Why should we protect our waters?


Have you ever listen to sailors speaking about their various experiences from their trips? Well you will understand how magical seas are; you will see this light appearing in their eyes when they talk about abnormal waves, unexpected rendezvous with whales and even more one can understand that sea is so important in the Greek tradition when hearing traditional songs; so many refer to the sea because it has a vital role in our world and specially in the Greek society since ever.

Seas/lakes/rivers represent a home, not for human but for a lot of aquatic species, they are the place where they reproduce, evolve and where human and other species can eat from. Our oceans feed one in four people on the planet every day, so if we continue destroying them, what will happen? Lion fish swimming above reefNot only water represent the home of a huge number of animals, it is also a major employer all around the world, like for Greece, many communities live from fishing and any other activity relying on it. The major problems seas are facing is over-fishing, meaning that we fish much more fishes that nature produces. This has a disastrous result the last 20 years, 30 % of Europe’s commercial fish stocks are now fished beyond SBL (safe biological limits) and in 2010 70% of commercial stocks were fished above maximum sustainable yield and a lot of commercial marine fish species are threatened, like the Mediterranean tuna, of extinction. Plastic pollution, marine pollution, noise pollution are also causing this damage on fish stock. We need balance.

Our seas and ocean are key factor to our surviving, not only because Earth is the only planet on our solar system that has liquid water, they produce 50% of the atmospheric oxygen we breathe. So if we continue polluting them, how good can become this oxygen? Finally they also regulate the climate and make our planet habitable. They are integral to our very survival, for the simple reason that it has a key-role in the cycle of water, also known as the hydrologic cycle or the H2O cycle, see following scheme:Water Cycle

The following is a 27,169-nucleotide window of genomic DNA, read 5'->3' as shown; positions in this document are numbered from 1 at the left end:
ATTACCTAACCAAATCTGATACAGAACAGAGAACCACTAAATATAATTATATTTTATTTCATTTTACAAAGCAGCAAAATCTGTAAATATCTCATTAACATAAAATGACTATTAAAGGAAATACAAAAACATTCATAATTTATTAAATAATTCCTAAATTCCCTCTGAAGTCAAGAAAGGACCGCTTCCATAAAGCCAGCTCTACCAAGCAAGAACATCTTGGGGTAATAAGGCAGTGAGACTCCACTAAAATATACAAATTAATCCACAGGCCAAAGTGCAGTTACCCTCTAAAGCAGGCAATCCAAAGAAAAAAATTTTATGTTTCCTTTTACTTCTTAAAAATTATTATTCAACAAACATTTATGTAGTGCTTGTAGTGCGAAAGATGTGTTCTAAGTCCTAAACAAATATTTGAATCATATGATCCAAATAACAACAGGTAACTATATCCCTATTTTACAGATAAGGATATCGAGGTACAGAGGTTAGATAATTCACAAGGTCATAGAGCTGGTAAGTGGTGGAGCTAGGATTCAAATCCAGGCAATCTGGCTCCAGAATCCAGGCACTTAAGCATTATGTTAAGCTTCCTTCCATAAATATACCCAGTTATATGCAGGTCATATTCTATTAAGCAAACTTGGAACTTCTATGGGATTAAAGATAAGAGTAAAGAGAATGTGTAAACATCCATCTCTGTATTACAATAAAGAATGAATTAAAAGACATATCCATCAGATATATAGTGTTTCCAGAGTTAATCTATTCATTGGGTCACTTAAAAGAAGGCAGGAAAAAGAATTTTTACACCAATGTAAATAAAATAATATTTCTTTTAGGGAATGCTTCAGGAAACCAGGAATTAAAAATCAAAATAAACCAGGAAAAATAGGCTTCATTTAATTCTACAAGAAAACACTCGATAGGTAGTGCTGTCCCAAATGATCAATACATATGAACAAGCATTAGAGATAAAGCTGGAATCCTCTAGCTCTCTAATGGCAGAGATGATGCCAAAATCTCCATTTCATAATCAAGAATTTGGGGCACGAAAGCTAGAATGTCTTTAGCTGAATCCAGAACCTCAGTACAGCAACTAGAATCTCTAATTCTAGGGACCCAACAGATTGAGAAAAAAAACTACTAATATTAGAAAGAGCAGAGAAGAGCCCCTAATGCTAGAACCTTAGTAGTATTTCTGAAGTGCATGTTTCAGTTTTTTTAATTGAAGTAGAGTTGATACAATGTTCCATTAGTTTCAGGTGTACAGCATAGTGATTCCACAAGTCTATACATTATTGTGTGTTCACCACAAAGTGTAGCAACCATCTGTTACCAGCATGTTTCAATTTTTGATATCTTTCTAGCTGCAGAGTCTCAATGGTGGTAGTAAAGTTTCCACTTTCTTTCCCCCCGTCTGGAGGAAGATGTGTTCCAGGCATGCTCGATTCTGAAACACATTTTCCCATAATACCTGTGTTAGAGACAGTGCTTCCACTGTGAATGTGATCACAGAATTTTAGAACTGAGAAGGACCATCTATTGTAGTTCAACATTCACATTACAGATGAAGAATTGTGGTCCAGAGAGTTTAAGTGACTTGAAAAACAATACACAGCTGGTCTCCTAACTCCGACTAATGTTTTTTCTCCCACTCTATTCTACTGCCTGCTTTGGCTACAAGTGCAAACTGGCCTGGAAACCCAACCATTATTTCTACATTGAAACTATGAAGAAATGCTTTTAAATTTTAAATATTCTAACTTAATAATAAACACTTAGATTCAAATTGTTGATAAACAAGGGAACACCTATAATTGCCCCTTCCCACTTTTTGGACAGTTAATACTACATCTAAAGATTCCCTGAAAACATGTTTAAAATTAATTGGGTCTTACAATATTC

The water cycle involves exchanges of energy impacting temperatures powered from solar energy. Globally water evaporation occurs by 86% from the oceans, by evaporative cooling. This process helps cooling the entire planet’s temperature enough for human to survive (without this effect the surface temperature would be at 67 °C (153 °F). Aquifer drawdown and the pumping of fossil water increases the total amount of water in the hydrosphere is also a fact contributing to the rise of sea-levels. Jetty over coral reef, Velidhu Island, MaldivesMany human activities impact the water cycle, and should implement special management processes in order to take water cycle in account: agriculture, industry, alteration of the chemical composition of the atmosphere, construction of dams, deforestation, removal of groundwater from wells, water abstraction from rivers, urbanization.

Imagine a world where the seas are un-swimmable, if fishes there are, they are uneatable, where the seas are forbidden in order to keep out of contaminations… Wouldn’t be just hell on Earth? Sustainable water management but also human awareness and correct behavior are a crucial element for our future, because “healthy and resilient ecosystems provide the services needed to sustain human wellbeing and our economy”. Inform yourself, care about your waters and behave as a responsible human.Rubbish on shore with water in background

Sources:

National Oceanic and Atmospheric Administration, http://www.catlinseaviewsurvey.com/

The European environment | State and outlook 2010 Marine and coastal environment © EEA, Copenhagen, 2010 www.europa.eu

European waters — current status and future challenges, European Environment Agency, © EEA, Copenhagen, 2012 EEA Report No 9/2012 www.europa.eu

Article “Océans: bientôt des déserts bleus?“, Alternatives Economiques n° 314 – June 2012, written by Manuel Domergue, http://www.alternatives-economiques.fr/oceans–bientot-des-deserts-bleus_fr_art_1149_59107.html

Water cycle, Wikipedia information http://en.wikipedia.org/wiki/Water_cycle

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